Children should be reading more nonfiction to build their vocabulary

I have been reading a lot of research on the importance of young children developing an extensive vocabulary in the context of the subjects in which those words are commonly used. I was inspired to go down this rabbit hole primarily by the recent work of Daisy Christodoulou. However, her work often references the research of learning theorists like Paul Kirshner, Herbert Simon, and JD Hirsch. Kirshner has been a huge influence on my instructional design philosophy. One of the interesting tidbits came across my screen this morning was the importance of reading children nonfiction and encouraging children to read nonfiction as a way to build vocabulary in the context of real knowledge domains in which the words are used.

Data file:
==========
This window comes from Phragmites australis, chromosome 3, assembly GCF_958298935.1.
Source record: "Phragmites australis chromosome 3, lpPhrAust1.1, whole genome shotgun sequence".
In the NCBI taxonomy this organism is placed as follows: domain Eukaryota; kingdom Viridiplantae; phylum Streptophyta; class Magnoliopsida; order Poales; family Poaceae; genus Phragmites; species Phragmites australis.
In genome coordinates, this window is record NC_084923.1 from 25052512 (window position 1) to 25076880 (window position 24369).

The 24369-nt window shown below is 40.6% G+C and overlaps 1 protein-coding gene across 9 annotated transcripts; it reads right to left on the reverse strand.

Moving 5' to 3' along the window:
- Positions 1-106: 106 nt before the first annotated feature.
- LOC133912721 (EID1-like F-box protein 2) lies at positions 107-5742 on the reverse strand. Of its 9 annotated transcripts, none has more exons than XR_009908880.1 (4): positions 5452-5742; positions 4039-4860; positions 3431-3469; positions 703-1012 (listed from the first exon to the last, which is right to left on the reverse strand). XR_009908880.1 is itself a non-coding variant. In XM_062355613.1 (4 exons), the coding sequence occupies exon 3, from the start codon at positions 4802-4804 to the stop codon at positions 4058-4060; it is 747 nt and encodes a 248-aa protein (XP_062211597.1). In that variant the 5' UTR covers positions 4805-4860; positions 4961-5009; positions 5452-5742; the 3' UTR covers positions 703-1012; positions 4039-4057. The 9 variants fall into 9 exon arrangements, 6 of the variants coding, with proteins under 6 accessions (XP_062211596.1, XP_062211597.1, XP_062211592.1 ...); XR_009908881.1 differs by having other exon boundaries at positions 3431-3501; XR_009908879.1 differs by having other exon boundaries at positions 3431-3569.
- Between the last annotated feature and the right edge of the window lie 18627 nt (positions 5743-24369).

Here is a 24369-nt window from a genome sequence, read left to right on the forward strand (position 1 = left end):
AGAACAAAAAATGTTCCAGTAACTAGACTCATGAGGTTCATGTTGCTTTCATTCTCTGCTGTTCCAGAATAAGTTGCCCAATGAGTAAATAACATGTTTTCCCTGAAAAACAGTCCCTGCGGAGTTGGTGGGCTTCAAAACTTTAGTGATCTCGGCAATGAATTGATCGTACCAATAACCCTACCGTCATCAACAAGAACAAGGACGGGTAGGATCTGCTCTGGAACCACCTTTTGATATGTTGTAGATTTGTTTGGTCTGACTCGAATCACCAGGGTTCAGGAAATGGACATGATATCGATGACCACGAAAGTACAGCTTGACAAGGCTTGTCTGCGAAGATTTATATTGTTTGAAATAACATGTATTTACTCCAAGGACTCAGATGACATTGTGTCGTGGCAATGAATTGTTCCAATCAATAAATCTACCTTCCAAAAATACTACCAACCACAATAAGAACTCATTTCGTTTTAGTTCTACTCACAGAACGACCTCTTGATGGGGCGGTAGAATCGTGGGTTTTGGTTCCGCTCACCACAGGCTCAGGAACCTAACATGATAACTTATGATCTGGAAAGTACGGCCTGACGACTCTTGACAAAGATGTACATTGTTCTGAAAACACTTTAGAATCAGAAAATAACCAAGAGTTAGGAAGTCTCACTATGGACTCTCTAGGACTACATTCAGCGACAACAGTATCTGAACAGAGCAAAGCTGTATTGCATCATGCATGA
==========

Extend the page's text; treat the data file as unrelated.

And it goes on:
There’s a strong case for including informational text in your family’s reading diet. Here are some tried-and-true tips for making reading nonfiction to young kids enjoyable.

From https://www.readbrightly.com/reading-nonfiction-with-young-children/:

My toddler and preschooler recently discovered the nonfiction section at the library. They scoop up all the sports books their chubby arms can carry and beg me to read them. I’m thrilled they’re so excited about books, of course, but … informational books don’t often invite funny voices for different characters or dramatic wondering about what will happen next. As a fellow parent recently commented to me, reading nonfiction aloud can be “a little bit dry.”

There’s a strong case for including informational text in your family’s reading diet, though. Some research shows that children actually prefer nonfiction books to stories, and they are fantastic for building kids’ vocabulary and background knowledge. Reading nonfiction aloud can be fun, too. Here are some tried-and-true tips for making reading nonfiction to young kids enjoyable.